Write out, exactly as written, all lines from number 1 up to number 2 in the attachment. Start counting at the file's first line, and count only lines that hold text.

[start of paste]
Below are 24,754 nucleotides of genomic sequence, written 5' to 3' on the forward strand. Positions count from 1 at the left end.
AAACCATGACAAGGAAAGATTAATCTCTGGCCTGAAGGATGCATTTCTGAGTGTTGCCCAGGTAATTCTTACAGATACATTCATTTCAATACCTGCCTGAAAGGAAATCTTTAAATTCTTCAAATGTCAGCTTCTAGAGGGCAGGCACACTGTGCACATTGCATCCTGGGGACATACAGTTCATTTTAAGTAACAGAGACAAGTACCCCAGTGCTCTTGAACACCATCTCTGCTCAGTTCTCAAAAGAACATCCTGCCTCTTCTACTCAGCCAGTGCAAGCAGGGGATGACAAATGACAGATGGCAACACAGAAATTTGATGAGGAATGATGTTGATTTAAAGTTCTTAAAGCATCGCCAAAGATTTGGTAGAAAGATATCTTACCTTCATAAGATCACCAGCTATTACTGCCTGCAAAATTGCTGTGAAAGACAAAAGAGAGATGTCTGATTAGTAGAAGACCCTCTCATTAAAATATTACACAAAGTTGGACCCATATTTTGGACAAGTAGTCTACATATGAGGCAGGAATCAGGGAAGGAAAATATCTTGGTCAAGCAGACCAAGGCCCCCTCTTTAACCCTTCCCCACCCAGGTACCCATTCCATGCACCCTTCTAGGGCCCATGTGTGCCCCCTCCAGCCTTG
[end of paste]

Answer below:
Below are 24,754 nucleotides of genomic sequence, written 5' to 3' on the forward strand. Positions count from 1 at the left end.
AAACCATGACAAGGAAAGATTAATCTCTGGCCTGAAGGATGCATTTCTGAGTGTTGCCCAGGTAATTCTTACAGATACATTCATTTCAATACCTGCCTGAAAGGAAATCTTTAAATTCTTCAAATGTCAGCTTCTAGAGGGCAGGCACACTGTGCACATTGCATCCTGGGGACATACAGTTCATTTTAAGTAACAGAGACAAGTACCCCAGTGCTCTTGAACACCATCTCTGCTCAGTTCTCAAAAGAACATCCTGCCTCTTCTACTCAGCCAGTGCAAGCAGGGGATGACAAATGACAGATGGCAACACAGAAATTTGATGAGGAATGATGTTGATTTAAAGTTCTTAAAGCATCGCCAAAGATTTGGTAGAAAGATATCTTACCTTCATAAGATCACCAGCTATTACTGCCTGCAAAATTGCTGTGAAAGACAAAAGAGAGATGTCTGATTAGTAGAAGACCCTCTCATTAAAATATTACACAAAGTTGGACCCATATTTTGGACAAGTAGTCTACATATGAGGCAGGAATCAGGGAAGGAAAATATCTTGGTCAAGCAGACCAAGGCCCCCTCTTTAACCCTTCCCCACCCAGGTACCCATTCCATGCACCCTTCTAGGGCCCATGTGTGCCCCCTCCAGCCTTG